The client had an unused area under their main deck which they wanted to turn into an attractive outdoor living space. Built on the remains of an old quarry, the space included a rock outcrop which was to be incorporated into the design.
We were asked to include a viewing deck and living space, productive garden beds, easy and comfortable access and to build within the council code to avoid the need to apply for consent.
The sloping site is located atop a cliff with a steep drop to Ross Creek below. It is north-facing, sheltered from the prevailing wind and enjoys full sun all day, making it an ideal micro-climate for sitting, viewing and productive gardening. The privacy and proximity to the pristine bush make it a haven for native birds with aerial displays by kereru in the valley below, and visits to the garden from tui and silver eyes.
As the site was below the house and the pillar/foundation supports of the deck extension were above the area that required excavation and retaining, an engineer was consulted.
There was a sufficiently gentle gradient in the slope to allow the decks to be comfortably built into the ground below 1m in height, making balustrades unnecessary.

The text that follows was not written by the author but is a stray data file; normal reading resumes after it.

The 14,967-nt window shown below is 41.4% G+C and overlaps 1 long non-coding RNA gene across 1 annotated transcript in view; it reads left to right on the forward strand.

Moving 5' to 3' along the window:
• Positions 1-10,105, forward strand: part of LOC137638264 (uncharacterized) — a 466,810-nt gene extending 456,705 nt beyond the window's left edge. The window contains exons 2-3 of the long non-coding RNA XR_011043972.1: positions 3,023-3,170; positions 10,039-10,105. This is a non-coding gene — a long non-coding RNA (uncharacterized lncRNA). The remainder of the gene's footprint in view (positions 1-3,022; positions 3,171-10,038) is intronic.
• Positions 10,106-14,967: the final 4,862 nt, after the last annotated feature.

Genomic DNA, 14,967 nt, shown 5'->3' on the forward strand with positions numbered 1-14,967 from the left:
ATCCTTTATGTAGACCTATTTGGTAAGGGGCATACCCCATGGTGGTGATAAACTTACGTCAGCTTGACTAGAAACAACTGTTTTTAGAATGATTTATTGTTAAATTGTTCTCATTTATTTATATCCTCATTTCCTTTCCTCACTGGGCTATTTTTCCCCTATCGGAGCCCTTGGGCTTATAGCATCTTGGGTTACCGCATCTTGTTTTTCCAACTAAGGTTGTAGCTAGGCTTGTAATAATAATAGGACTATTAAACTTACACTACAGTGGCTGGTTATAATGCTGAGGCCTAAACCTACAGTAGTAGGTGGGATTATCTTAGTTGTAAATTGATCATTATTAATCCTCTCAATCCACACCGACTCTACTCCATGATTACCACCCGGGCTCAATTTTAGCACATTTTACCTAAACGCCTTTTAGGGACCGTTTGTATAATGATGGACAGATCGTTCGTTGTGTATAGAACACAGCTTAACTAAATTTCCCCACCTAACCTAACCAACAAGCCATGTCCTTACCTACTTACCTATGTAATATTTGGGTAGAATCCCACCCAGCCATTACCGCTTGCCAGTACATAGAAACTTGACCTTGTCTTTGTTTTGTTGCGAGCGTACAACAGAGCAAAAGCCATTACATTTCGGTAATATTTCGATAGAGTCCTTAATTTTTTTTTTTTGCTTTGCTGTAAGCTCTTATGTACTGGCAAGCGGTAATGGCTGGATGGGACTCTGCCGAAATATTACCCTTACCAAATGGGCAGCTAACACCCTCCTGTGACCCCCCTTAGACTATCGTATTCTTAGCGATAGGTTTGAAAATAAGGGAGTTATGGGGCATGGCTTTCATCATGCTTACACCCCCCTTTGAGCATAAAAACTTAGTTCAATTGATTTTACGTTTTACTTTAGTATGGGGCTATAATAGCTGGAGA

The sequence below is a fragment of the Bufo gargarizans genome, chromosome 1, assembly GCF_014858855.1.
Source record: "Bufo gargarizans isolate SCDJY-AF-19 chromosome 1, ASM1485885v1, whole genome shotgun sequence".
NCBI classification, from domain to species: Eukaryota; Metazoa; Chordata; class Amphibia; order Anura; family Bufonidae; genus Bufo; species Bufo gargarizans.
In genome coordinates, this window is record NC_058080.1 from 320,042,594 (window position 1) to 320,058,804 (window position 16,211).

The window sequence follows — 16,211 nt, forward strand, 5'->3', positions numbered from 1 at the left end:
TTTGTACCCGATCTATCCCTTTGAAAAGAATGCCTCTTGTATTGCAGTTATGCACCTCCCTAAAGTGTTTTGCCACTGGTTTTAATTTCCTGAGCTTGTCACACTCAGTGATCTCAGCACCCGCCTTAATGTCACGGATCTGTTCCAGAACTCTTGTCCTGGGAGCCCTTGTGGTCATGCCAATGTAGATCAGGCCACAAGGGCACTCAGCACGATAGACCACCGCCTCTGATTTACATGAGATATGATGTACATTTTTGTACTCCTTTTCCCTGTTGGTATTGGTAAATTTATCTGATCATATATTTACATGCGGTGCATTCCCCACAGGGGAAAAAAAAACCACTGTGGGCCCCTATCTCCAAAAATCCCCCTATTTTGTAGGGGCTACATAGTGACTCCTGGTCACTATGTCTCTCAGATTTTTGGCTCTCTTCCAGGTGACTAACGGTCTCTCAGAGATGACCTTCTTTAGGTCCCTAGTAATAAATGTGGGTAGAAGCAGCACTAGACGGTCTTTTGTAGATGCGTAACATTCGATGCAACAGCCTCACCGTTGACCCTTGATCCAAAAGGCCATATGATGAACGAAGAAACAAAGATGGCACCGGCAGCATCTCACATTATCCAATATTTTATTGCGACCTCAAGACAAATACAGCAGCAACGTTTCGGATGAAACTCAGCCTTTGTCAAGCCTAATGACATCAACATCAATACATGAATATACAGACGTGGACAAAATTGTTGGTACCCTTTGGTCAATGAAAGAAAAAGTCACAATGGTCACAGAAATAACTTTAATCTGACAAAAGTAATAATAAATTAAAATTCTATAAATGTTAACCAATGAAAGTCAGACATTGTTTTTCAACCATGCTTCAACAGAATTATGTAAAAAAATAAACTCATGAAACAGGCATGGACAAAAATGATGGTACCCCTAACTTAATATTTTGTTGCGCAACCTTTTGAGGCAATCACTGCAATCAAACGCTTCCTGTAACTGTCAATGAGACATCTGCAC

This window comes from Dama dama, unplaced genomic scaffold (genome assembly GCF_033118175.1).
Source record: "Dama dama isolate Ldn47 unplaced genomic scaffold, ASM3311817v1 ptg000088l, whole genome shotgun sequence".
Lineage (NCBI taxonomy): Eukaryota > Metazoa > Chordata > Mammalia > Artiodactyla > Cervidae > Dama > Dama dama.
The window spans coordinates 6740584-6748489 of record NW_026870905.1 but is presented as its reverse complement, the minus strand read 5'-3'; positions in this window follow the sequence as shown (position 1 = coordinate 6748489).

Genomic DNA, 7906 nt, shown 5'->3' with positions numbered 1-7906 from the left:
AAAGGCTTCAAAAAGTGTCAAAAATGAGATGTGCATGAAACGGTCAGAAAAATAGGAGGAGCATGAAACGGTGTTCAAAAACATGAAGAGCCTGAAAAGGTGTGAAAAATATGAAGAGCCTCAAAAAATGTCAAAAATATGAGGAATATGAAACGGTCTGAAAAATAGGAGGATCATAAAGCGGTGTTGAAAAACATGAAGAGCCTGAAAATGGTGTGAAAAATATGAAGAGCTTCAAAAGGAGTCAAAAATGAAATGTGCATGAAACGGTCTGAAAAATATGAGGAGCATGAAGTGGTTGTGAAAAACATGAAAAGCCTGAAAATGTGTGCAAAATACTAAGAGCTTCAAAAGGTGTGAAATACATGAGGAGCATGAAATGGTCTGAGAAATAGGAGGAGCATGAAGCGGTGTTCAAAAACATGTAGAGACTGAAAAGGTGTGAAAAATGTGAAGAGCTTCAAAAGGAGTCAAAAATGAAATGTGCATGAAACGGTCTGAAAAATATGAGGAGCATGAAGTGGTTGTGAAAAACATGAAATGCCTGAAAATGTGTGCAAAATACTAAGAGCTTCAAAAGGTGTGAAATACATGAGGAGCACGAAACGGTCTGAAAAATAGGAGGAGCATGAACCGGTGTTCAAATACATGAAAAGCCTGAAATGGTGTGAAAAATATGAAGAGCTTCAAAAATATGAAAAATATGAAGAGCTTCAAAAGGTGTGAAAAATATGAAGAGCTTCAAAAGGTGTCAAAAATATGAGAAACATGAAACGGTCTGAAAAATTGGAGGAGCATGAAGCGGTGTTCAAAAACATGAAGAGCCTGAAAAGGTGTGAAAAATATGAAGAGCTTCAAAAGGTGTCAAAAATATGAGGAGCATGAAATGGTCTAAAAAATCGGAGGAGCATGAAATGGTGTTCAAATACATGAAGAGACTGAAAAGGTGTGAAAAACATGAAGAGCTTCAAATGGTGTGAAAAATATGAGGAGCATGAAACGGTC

There was very little topsoil on the site which meant all the soil required for planting needed to be brought in.
To solve the problem of a drop of 4.6m over 9m, we built two smaller decks connected by sets of steps with a vegetable box at the end. This eliminated the need for resource and building consents.
The principal sustainable strategy was to minimise waste and reuse materials on site so as little material as possible was removed from the site. All rocks and the excavated hard fill materials were used in the construction process. The rocks became ornamental features and built into the walls. The hard fill was used to back fill and create drainage behind the walls.
The project required all the new elements to dovetail and blend with the existing landscape. Timbers were shaped around the existing rock outcrops. Decks were built to avoid the need for balustrades that would impede the magnificent views of the surrounding bush slopes, distant suburbs and kereru diving below. The clients’ bird feeders attract silver eyes and tuis from the bush below, forming an important part of the immediate environ so this became an integral part of the overall scheme.
Additional rock walls were constructed to provide external walking space and sufficient area for ornamental and productive gardens.
The decks are constructed of Kwila and naturally fit into the larger landscape and the modern architecture of the house.
As it grows, the surrounding planting is softening the edges and making the deck look as if it has always been there.
If turning a tricky site into something both practical and stunning is on your bucket list, get in touch with Neville Stewart Landscaping. We’ll come and take a free look and share some ideas with you.